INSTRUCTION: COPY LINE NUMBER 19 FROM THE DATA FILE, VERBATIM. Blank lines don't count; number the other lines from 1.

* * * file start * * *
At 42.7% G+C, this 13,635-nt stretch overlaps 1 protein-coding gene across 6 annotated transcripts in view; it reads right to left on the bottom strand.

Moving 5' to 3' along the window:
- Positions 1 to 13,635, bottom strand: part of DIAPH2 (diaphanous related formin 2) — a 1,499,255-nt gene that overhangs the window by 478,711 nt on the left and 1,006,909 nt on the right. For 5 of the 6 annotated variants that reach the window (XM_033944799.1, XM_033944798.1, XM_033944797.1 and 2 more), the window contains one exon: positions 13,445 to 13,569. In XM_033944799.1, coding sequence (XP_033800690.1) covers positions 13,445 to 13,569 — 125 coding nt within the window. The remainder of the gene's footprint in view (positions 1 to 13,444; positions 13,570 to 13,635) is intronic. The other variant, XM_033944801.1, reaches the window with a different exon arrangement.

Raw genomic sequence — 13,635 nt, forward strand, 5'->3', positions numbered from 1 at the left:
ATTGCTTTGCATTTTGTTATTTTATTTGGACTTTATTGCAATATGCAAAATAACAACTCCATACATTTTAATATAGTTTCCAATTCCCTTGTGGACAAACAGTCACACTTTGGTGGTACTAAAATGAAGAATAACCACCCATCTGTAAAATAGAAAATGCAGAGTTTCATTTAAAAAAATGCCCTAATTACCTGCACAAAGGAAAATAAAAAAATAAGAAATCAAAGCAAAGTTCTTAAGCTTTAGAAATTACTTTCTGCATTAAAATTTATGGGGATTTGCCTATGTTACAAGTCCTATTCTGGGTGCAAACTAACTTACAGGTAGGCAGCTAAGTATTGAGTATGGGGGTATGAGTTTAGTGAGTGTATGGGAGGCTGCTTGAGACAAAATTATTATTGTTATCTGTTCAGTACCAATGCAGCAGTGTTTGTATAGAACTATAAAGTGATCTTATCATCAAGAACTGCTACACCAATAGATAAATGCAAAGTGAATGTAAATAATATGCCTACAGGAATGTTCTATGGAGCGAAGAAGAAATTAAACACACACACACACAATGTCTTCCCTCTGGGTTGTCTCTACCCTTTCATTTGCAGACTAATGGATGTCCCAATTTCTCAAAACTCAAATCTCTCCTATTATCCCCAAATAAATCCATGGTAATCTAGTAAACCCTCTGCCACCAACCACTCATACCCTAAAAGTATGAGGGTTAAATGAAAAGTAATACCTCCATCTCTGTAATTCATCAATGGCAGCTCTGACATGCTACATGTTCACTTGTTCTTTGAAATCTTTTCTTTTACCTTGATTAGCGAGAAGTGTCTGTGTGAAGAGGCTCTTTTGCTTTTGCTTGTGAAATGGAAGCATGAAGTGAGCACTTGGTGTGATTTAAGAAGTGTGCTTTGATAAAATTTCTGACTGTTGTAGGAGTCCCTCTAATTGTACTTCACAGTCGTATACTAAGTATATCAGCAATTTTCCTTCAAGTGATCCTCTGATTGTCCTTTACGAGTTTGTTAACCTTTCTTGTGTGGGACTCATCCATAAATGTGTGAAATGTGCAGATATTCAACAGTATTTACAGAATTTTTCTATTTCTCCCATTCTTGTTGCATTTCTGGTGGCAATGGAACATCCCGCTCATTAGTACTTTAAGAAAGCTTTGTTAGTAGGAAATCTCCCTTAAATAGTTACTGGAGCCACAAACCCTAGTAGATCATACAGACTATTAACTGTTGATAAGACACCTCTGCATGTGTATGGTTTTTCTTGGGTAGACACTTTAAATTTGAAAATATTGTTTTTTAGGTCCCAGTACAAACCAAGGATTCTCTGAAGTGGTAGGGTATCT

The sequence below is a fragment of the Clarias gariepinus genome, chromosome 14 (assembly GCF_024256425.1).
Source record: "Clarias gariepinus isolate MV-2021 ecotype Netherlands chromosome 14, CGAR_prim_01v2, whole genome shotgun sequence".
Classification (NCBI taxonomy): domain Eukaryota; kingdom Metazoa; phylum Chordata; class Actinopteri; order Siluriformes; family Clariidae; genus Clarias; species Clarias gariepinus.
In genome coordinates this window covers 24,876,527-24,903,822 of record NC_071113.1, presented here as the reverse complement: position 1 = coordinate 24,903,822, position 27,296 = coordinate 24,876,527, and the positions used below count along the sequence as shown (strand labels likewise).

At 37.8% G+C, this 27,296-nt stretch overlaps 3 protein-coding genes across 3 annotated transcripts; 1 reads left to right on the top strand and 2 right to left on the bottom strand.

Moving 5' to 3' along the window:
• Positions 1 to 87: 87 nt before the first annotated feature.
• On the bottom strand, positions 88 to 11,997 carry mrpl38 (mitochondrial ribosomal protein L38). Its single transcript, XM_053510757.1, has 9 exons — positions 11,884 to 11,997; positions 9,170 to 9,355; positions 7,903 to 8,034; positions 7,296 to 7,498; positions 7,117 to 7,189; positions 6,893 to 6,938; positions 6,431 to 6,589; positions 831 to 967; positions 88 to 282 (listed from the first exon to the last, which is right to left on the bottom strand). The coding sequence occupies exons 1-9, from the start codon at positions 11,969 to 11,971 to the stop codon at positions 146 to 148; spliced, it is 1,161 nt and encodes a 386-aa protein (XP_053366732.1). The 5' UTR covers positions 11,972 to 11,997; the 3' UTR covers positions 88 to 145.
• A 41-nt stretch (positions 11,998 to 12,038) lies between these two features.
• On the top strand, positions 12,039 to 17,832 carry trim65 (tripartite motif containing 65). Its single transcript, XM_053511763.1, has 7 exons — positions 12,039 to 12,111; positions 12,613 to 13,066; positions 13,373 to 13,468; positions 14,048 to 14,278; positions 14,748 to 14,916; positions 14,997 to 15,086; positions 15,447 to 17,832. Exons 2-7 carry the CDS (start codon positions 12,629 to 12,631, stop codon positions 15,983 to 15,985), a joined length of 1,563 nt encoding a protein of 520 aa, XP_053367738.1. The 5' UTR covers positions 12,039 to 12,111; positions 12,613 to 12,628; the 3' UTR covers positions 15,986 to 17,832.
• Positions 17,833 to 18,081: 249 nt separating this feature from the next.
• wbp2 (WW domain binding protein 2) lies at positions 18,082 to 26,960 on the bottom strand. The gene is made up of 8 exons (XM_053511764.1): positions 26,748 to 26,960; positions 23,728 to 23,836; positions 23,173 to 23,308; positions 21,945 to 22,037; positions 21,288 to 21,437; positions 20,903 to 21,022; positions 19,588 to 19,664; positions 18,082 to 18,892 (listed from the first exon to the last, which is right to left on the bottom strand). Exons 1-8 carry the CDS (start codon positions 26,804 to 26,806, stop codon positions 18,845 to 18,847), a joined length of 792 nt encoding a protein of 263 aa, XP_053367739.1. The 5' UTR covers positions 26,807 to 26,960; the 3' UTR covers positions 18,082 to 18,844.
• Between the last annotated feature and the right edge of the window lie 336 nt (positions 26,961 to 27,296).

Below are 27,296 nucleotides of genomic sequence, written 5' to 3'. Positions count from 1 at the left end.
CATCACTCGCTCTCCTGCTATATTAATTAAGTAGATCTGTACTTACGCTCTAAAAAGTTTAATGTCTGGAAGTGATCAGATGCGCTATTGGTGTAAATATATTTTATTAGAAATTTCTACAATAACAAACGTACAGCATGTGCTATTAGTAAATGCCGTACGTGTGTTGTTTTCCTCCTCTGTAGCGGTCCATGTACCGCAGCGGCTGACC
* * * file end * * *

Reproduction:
Below are 27,296 nucleotides of genomic sequence, written 5' to 3'. Positions count from 1 at the left end.